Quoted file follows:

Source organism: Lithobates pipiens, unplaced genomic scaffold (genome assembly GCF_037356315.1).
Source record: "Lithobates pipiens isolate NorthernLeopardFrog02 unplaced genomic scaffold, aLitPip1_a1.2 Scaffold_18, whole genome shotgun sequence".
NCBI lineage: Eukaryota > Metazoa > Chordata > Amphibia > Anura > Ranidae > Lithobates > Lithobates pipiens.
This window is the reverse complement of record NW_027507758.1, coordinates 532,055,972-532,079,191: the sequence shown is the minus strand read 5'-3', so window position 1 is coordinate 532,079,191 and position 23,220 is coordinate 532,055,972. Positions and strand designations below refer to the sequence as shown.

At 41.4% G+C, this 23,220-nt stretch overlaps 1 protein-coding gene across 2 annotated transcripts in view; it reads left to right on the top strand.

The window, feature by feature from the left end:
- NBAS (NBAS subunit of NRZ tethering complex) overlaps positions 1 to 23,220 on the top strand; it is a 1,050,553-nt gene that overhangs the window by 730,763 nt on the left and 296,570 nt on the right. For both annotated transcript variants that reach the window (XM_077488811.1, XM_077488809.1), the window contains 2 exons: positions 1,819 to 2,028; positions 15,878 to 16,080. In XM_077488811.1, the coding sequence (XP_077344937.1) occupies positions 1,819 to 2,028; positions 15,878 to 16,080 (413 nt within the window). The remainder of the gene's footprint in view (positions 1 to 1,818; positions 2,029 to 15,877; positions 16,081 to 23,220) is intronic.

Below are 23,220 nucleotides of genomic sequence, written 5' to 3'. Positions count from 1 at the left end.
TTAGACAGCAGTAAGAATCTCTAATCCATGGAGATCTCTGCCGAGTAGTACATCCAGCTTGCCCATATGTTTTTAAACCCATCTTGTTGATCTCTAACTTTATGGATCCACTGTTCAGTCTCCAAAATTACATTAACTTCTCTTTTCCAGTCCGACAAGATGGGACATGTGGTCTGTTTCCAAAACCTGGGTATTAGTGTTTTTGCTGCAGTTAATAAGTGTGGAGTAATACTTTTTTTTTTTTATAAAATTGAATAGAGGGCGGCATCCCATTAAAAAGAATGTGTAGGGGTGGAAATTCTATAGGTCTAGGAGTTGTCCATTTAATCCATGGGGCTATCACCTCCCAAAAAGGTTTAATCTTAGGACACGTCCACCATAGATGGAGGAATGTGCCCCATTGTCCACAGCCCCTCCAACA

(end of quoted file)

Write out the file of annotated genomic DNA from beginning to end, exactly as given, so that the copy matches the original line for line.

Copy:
Source organism: Lithobates pipiens, unplaced genomic scaffold (genome assembly GCF_037356315.1).
Source record: "Lithobates pipiens isolate NorthernLeopardFrog02 unplaced genomic scaffold, aLitPip1_a1.2 Scaffold_18, whole genome shotgun sequence".
NCBI lineage: Eukaryota > Metazoa > Chordata > Amphibia > Anura > Ranidae > Lithobates > Lithobates pipiens.
This window is the reverse complement of record NW_027507758.1, coordinates 532,055,972-532,079,191: the sequence shown is the minus strand read 5'-3', so window position 1 is coordinate 532,079,191 and position 23,220 is coordinate 532,055,972. Positions and strand designations below refer to the sequence as shown.

At 41.4% G+C, this 23,220-nt stretch overlaps 1 protein-coding gene across 2 annotated transcripts in view; it reads left to right on the top strand.

The window, feature by feature from the left end:
- NBAS (NBAS subunit of NRZ tethering complex) overlaps positions 1 to 23,220 on the top strand; it is a 1,050,553-nt gene that overhangs the window by 730,763 nt on the left and 296,570 nt on the right. For both annotated transcript variants that reach the window (XM_077488811.1, XM_077488809.1), the window contains 2 exons: positions 1,819 to 2,028; positions 15,878 to 16,080. In XM_077488811.1, the coding sequence (XP_077344937.1) occupies positions 1,819 to 2,028; positions 15,878 to 16,080 (413 nt within the window). The remainder of the gene's footprint in view (positions 1 to 1,818; positions 2,029 to 15,877; positions 16,081 to 23,220) is intronic.

Below are 23,220 nucleotides of genomic sequence, written 5' to 3'. Positions count from 1 at the left end.
TTAGACAGCAGTAAGAATCTCTAATCCATGGAGATCTCTGCCGAGTAGTACATCCAGCTTGCCCATATGTTTTTAAACCCATCTTGTTGATCTCTAACTTTATGGATCCACTGTTCAGTCTCCAAAATTACATTAACTTCTCTTTTCCAGTCCGACAAGATGGGACATGTGGTCTGTTTCCAAAACCTGGGTATTAGTGTTTTTGCTGCAGTTAATAAGTGTGGAGTAATACTTTTTTTTTTTTATAAAATTGAATAGAGGGCGGCATCCCATTAAAAAGAATGTGTAGGGGTGGAAATTCTATAGGTCTAGGAGTTGTCCATTTAATCCATGGGGCTATCACCTCCCAAAAAGGTTTAATCTTAGGACACGTCCACCATAGATGGAGGAATGTGCCCCATTGTCCACAGCCCCTCCAACA